A brief bit of autobiography. I come from Durham. The North East is my home. I love it. I couldn't do my job half as well anywhere else, because I would care a great deal less about the football teams. I was brought up during the 1980s, when our region was left to rot by the Tories and I've always held the opinion that there's more to unite us than divide; the geographical isolation, the industry, the rhythms of our week, the passion for football.

Rivalry and banter is integral to that.

I don't 'support' an individual club any more. I feel affection and respect for all of them (there are times when I've felt rage at all of them, too). I'm lucky enough to have formed firm bonds with people as diverse as Sir Bobby Robson, Darren Bent and Steve Gibson. Without being too precious, I try to be an advocate for a place I consider to be the best in the world and the football clubs that are our standard bearers. If I was sacked tomorrow (always a possibility), I'd go and watch games at all of them.

Is sports journalism what you always wanted to do/had planned to do?

George: I always thought I'd probably write, although I didn't know what or how. After Uni (history and politics), I did a year-long journalism training course, applied for work experience on the sports desk of the Sunday Sun, that became a full-time position, I stayed there for a few years, went freelance for a couple, was offered a job by The Times and I've been there since 1998. Gulp. I fell into the sports side, but I'm very glad I did.

Twitter has become a big part of sports reporting, do you enjoy people being able to interact with you and, inevitably, comment on your work?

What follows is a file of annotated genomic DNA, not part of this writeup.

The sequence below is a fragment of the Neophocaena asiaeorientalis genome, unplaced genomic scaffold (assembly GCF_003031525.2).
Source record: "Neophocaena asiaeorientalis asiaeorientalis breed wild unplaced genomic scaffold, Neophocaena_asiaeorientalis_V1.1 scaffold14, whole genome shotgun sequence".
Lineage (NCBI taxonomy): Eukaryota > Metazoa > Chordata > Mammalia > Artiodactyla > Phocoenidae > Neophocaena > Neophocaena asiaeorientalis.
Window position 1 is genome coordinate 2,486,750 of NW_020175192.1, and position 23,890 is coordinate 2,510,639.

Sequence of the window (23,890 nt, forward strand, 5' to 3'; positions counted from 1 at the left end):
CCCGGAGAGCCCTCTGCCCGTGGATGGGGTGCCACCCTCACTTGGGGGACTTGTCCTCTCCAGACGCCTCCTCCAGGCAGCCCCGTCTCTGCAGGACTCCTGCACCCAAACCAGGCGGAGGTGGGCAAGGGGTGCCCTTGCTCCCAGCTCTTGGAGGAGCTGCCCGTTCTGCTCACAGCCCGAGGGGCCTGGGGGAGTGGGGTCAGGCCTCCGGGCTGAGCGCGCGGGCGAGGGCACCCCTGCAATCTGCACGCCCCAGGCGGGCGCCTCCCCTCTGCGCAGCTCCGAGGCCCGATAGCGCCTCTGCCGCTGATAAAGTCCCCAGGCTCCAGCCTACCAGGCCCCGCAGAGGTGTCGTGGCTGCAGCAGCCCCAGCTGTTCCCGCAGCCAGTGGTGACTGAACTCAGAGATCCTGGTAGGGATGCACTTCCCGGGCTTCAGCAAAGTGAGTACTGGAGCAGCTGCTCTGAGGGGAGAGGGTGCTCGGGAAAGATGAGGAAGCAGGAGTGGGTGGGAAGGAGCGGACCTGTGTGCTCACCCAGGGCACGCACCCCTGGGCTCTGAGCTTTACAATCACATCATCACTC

George: It's been a real thrill; a source of great humour, inspiration, intelligence, insight and sporadic abuse. The instant feedback is terrific. Before the Times went behind the paywall (you have to subscribe to access the website now), it helped lead people to articles and blogs etc and now the paywall is there, perhaps it encourages them to take the plunge. Perhaps. Being on Twitter has provided at least one belly-laugh every day. And I can genuinely say I've made new friends because of it (not in a Thai-bride internet-wife sleazy kind of way. Not that I'm ruling that out, mind).

Is there a big rivalry among journos online to be the best 'tweeter'?

George: Well, I guess there's the occasional urge to break stories there. As newspaper journalists there is a constant dilemma; you want to get information out there, but we can't really post material on Twitter that is 'exclusive' to our papers, or covered by a daily newspaper embargo, too early.

Do you think that social media could replace newspapers in terms of sport reporting?